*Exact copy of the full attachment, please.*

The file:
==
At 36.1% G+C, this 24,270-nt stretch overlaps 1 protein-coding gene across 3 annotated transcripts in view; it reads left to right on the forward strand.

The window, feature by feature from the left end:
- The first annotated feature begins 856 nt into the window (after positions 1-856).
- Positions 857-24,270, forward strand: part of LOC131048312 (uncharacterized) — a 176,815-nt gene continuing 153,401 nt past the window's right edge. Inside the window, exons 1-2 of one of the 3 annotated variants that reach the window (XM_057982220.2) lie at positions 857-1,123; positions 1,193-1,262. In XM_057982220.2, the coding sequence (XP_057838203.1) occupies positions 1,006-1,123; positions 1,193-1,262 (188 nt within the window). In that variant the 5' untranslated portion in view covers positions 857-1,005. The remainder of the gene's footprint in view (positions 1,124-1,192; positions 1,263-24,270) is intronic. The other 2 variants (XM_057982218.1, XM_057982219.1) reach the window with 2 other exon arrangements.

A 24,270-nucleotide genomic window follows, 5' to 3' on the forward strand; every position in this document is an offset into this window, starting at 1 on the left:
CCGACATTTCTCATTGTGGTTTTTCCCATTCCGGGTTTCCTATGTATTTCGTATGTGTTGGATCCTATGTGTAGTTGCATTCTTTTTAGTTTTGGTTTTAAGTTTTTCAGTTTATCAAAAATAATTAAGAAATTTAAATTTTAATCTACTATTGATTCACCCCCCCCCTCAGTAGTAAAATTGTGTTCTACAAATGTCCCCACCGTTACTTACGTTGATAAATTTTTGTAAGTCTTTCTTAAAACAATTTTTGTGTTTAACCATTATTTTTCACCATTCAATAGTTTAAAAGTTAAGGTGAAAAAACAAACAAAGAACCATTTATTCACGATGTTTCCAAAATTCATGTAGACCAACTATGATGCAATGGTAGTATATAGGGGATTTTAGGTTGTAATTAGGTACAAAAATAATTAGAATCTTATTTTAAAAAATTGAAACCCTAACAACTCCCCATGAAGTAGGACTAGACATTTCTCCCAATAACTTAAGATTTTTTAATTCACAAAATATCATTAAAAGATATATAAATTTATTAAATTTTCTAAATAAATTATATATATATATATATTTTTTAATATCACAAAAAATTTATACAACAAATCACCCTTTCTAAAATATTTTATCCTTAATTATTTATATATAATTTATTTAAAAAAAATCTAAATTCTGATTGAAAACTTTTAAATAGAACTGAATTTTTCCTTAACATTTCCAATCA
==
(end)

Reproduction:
At 36.1% G+C, this 24,270-nt stretch overlaps 1 protein-coding gene across 3 annotated transcripts in view; it reads left to right on the forward strand.

The window, feature by feature from the left end:
- The first annotated feature begins 856 nt into the window (after positions 1-856).
- Positions 857-24,270, forward strand: part of LOC131048312 (uncharacterized) — a 176,815-nt gene continuing 153,401 nt past the window's right edge. Inside the window, exons 1-2 of one of the 3 annotated variants that reach the window (XM_057982220.2) lie at positions 857-1,123; positions 1,193-1,262. In XM_057982220.2, the coding sequence (XP_057838203.1) occupies positions 1,006-1,123; positions 1,193-1,262 (188 nt within the window). In that variant the 5' untranslated portion in view covers positions 857-1,005. The remainder of the gene's footprint in view (positions 1,124-1,192; positions 1,263-24,270) is intronic. The other 2 variants (XM_057982218.1, XM_057982219.1) reach the window with 2 other exon arrangements.

A 24,270-nucleotide genomic window follows, 5' to 3' on the forward strand; every position in this document is an offset into this window, starting at 1 on the left:
CCGACATTTCTCATTGTGGTTTTTCCCATTCCGGGTTTCCTATGTATTTCGTATGTGTTGGATCCTATGTGTAGTTGCATTCTTTTTAGTTTTGGTTTTAAGTTTTTCAGTTTATCAAAAATAATTAAGAAATTTAAATTTTAATCTACTATTGATTCACCCCCCCCCTCAGTAGTAAAATTGTGTTCTACAAATGTCCCCACCGTTACTTACGTTGATAAATTTTTGTAAGTCTTTCTTAAAACAATTTTTGTGTTTAACCATTATTTTTCACCATTCAATAGTTTAAAAGTTAAGGTGAAAAAACAAACAAAGAACCATTTATTCACGATGTTTCCAAAATTCATGTAGACCAACTATGATGCAATGGTAGTATATAGGGGATTTTAGGTTGTAATTAGGTACAAAAATAATTAGAATCTTATTTTAAAAAATTGAAACCCTAACAACTCCCCATGAAGTAGGACTAGACATTTCTCCCAATAACTTAAGATTTTTTAATTCACAAAATATCATTAAAAGATATATAAATTTATTAAATTTTCTAAATAAATTATATATATATATATATTTTTTAATATCACAAAAAATTTATACAACAAATCACCCTTTCTAAAATATTTTATCCTTAATTATTTATATATAATTTATTTAAAAAAAATCTAAATTCTGATTGAAAACTTTTAAATAGAACTGAATTTTTCCTTAACATTTCCAATCA